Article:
Tax Avoidance Is Legal Tax Evasion Is Criminal

Tax Avoidance Is Legal Tax Evasion Is Criminal

Category : Law of Taxation

Individuals and business owners often have more than one way to complete a taxable transaction. Tax planning evaluates various tax options to determine how to conduct business and personal transactions in order to reduce or eliminate your tax liability.

Although they sound similar “tax avoidance” and “tax evasion” are radically different. Tax avoidance lowers your tax bill by structuring your transactions so that you reap the largest tax benefits. Tax avoidance is completely legal—and extremely wise.

Tax evasion, on the other hand, is an attempt to reduce your tax liability by deceit, subterfuge, or concealment. Tax evasion is a crime.

How do you know when shrewd planning—tax avoidance—goes too far and crosses the line to become illegal tax evasion? Often the distinction turns upon whether actions were taken with fraudulent intent.

Business owners often find themselves subject to more scrutiny than wage-earners with a similar level of income. Why? Because a business owner has more options to avoid tax, both legally and illegals. Here are some of the most common criminal activities in violations of the tax law:

  • Deliberately under-reporting or omitting income. This is self-explanatory: concealing income is fraudulent. Examples include a business owner’s failure to report a portion of the day’s receipts or a landlord failing to report rent payments.
  • Keeping two sets of books and making false entries in books and records. Engaging in accounting irregularities, such as a business’s failure to keep adequate records, or a discrepancy between amounts reported on a corporation’s return and amounts reported on its financial statements, generally demonstrates fraudulent intent.
  • Claiming false or overstated deductions on a return. These range from claiming unsubstantiated charitable deductions to overstating travel expenses. It can also include paying your children or spouse for work that they did not perform. The IRS is always vigilant when it comes to inflated deductions from pass-through entities.
  • Claiming personal expenses as business expenses. This is an easy trap to fall into because often assets, such as a car or a computer, will have both business and personal use. Proper record-keeping will go a long way in preventing a finding of tax fraud.
  • Hiding or transferring assets or income. This type of fraud can take a variety of forms, from simple concealment of funds in a bank account to improper allocations between taxpayers. For example, improperly allocating income to a related taxpayer who is in a lower tax bracket, such as where a corporation makes distributions to the controlling shareholder’s children, is likely to be considered tax fraud.
  • Engaging in a “sham transaction.” You can’t reduce or avoid income tax liability simply by labeling a transaction as something it is not. For example, if payments by a corporation to its stockholders are in fact dividends, calling them “interest” or otherwise attempting to disguise the payments as interest will not entitle the corporation to an interest deduction. As discussed below, it is the substance, not the form, of the transaction that determines its taxability.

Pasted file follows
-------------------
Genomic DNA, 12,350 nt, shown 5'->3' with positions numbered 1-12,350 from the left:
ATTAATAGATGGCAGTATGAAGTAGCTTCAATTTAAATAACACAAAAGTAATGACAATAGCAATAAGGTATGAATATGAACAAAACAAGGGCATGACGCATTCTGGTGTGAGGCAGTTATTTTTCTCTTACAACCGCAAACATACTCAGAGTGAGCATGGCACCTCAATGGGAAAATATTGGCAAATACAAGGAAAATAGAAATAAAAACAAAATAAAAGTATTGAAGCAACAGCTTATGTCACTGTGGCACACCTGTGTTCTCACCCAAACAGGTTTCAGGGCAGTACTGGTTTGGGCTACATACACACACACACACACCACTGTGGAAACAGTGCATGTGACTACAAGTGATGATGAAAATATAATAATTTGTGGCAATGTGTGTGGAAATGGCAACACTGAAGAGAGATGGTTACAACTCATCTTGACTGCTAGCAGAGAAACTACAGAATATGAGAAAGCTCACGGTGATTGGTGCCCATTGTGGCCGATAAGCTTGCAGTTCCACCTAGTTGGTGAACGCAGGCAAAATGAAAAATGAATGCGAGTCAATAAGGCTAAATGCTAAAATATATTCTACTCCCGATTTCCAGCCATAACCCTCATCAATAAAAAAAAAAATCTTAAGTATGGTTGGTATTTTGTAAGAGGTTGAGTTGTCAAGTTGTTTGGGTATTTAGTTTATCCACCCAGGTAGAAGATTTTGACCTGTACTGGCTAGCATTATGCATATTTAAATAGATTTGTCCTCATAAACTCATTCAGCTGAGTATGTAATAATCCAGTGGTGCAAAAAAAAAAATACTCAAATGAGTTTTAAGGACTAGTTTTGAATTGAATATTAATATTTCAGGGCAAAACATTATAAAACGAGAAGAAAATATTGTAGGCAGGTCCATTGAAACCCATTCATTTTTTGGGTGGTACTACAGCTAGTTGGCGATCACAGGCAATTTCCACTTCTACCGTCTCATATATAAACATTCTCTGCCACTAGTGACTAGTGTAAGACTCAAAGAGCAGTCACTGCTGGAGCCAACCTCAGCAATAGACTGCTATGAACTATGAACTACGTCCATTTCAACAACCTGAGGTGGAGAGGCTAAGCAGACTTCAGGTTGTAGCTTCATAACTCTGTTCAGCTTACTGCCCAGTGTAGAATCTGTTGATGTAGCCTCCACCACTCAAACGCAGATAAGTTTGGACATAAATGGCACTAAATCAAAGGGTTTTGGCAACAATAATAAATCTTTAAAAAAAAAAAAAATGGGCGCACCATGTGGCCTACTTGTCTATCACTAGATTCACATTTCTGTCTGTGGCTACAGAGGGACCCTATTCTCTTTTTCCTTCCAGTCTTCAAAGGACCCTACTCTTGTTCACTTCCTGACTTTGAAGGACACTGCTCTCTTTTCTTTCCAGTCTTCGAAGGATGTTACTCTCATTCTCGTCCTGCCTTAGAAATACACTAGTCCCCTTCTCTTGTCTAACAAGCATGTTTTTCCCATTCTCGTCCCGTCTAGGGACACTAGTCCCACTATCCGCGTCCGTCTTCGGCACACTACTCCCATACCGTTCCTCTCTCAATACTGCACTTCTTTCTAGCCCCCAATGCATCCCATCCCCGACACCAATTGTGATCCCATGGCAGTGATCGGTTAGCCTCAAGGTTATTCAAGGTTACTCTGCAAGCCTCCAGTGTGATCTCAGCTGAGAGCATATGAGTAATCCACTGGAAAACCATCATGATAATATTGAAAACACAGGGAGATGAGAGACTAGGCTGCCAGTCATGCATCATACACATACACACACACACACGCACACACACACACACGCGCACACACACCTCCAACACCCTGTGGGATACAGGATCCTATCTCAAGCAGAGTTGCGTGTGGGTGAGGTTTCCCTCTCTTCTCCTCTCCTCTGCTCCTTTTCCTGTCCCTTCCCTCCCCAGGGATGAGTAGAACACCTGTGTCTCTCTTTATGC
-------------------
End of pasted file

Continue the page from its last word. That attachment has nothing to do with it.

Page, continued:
The IRS Criminal Investigation Division is not to be trifled with, as any number of high-profile individuals, from Al Capone to Wesley Snipes, know only too well. But, in addition to the rich and famous who make the news, there are hundreds of convictions of businessmen and businesswomen who attempted to evade payment of taxes.

Example

Example. An Ohio business man was sentenced to six months in prison, six months of home detention, and two years supervised release for attempting to evade nearly $170,000 in income taxes. He received income in the form of wages, non-salary payments, and corporate payments for his personal expenses. The personal expenses included: property tax and utility payments for his personal residence, as well as payments for a new furnace, air conditioner, air cleaner and humidifier; a down payment and loan payments for his daughter’s car; payments of his wife’s automobile insurance and car repair bills, college tuition payments for his nephew, as well as other personal expense payments.

Example. The sole proprietor of a plumbing shop was sentenced to 13 months in prison, three years of supervised release for tax evasion and ordered to pay approximately $130,000 in restitution to the IRS. The business owner willfully attempted to evade paying his federal income taxes by skimming gross receipts of his plumbing business and paying personal expenses from his business accounts and claiming them as business expenses.

As part of his tax evasion scheme, he instructed several of his employees to solicit checks from clients payable in his name, rather than in the name of the business. He then cashed these checks and did not deposit the monies into his business’ bank account. Since this money was not recorded on the books of the business, nor deposited into the business’ account, he did not include these gross receipts on his income tax return. He also deducted personal expenses as business expenses and similarly lowered the figures on his Schedule C profit, thereby substantially reducing his tax for tax years 2003 through 2006.

Tax avoidance requires advance planning. Nearly all tax strategies use one (or more) of these strategies to structure transactions to obtain the lowest possible marginal tax rate:

  • minimizing taxable income;
  • maximizing tax deductions and tax credits
  • controlling the timing of income and deductions

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